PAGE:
Why Do Plants Need Water in Photosynthesis?

By David Chandler; Updated April 25, 2017
While undergoing photosynthesis, plants consume water molecules and release oxygen.

Photosynthesis is the process by which plants, algae, and some bacteria and protists manufacture food from sunlight and carbon dioxide. A third key ingredient in this process is water. Electrons are stripped from the water molecule breaking the water molecule apart. The protons (hydrogen atoms without the electrons) are added to a proton gradient which is then used to generate the energy molecule ATP. The oxygen atom from a water molecule is combined with another oxygen atom from another water molecule and released as diatomic oxygen (O2).


The process of photosynthesis may be divided into two stages. The first stage of photosynthesis, often called the light reactions since they are dependent on light, generates energy for the later stage of photosynthesis. The second stage of photosynthesis is frequently referred to as the dark reactions and uses the energy harvested in the light reactions to fix carbon dioxide into sugar molecules.


Photosynthesis in plants occurs in specialized structures called chloroplasts. Within the chloroplasts are stacked membranes called thylakoid membranes. The thylakoid membranes enclose small spaces that allow protons to be concentrated on one side of the membrane. These protons are packed into the space through the decomposition of water molecules, and by enzymes that use the electrons released from the photosystem to add to the proton gradient. This proton gradient can then be used to generate chemical energy.


Photosystems embedded in the membranes house pigments that capture energy and energize electrons. As the electrons are energized, they are passed to membrane molecules that create the proton gradient. The protons then flow back across the membrane through an enzyme called ATP synthase which generates ATP, an energy molecule.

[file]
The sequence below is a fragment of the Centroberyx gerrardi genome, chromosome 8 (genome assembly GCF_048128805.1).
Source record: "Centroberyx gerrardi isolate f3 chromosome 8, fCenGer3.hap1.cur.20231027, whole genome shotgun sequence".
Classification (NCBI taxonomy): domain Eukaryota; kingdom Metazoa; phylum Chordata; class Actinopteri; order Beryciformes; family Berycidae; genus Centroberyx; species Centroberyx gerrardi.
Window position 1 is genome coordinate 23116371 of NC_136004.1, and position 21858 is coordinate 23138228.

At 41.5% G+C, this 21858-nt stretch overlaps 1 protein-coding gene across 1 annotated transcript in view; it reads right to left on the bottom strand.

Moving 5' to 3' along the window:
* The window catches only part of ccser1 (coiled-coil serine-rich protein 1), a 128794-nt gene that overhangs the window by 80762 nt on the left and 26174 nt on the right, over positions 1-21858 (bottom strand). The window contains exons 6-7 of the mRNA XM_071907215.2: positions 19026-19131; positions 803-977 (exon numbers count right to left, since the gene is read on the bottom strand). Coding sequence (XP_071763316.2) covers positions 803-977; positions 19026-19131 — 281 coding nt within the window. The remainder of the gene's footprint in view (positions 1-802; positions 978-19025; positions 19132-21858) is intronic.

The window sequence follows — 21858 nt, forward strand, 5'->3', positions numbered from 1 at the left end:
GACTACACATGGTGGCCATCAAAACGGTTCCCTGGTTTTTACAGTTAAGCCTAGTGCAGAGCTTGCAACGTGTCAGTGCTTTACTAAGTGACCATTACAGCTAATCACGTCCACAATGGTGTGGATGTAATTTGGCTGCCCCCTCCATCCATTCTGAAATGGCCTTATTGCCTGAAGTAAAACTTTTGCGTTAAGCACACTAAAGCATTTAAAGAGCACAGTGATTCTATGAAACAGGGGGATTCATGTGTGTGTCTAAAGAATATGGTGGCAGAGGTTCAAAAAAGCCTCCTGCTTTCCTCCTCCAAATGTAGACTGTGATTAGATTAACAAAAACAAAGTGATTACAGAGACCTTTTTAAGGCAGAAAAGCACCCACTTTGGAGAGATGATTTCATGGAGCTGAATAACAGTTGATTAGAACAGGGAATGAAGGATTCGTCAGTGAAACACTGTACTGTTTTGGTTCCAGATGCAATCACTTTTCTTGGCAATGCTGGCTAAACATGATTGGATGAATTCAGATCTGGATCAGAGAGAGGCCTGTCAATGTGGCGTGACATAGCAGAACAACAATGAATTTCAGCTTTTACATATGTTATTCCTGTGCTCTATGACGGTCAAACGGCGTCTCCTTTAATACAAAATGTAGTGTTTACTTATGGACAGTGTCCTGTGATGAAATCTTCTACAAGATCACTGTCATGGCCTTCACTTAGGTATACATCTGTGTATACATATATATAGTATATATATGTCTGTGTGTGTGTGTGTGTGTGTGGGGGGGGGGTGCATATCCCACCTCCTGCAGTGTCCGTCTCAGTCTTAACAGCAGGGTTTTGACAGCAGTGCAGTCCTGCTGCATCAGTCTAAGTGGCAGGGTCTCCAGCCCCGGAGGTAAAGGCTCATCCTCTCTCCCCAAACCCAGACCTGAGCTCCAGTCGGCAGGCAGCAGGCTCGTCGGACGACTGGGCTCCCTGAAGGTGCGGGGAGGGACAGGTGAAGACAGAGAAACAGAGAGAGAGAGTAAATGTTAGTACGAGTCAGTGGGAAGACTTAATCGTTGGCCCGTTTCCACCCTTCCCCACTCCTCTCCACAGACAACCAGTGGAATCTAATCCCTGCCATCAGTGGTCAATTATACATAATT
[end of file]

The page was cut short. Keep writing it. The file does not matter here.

The heart of the photosystem is the pigment chlorophyll. While other pigments such as carotenoids and xanthophylls are present in the photosystem, it is chlorophyll that provides the electron that is energized with the light energy. As chlorophyll releases the electron to produce the proton gradient, the electron is replaced by the ion center of the chlorophyll. The ion center of the chlorophyll binds to water and removes the electrons from the water molecule.

Chlorophyll-Light Process

As the light reaches chlorophyll, an electron is released and replaced. Four electrons are energized and released as to form one oxygen molecule from two water molecules. The remaining hydrogen ions (protons) are released into the building proton gradient while the oxygen atoms from the two molecules combine to form diatomic oxygen and released from the photosystem. It is important to note that it is this initial step in photosynthesis where water is consumed and oxygen is released and this process requires the presence of light.

About the Author

David Chandler has been a freelance writer since 2006 whose work has appeared in various print and online publications. A former reconnaissance Marine, he is an active hiker, diver, kayaker, sailor and angler. He has traveled extensively and holds a bachelor's degree from the University of South Florida where he was educated in international studies and microbiology.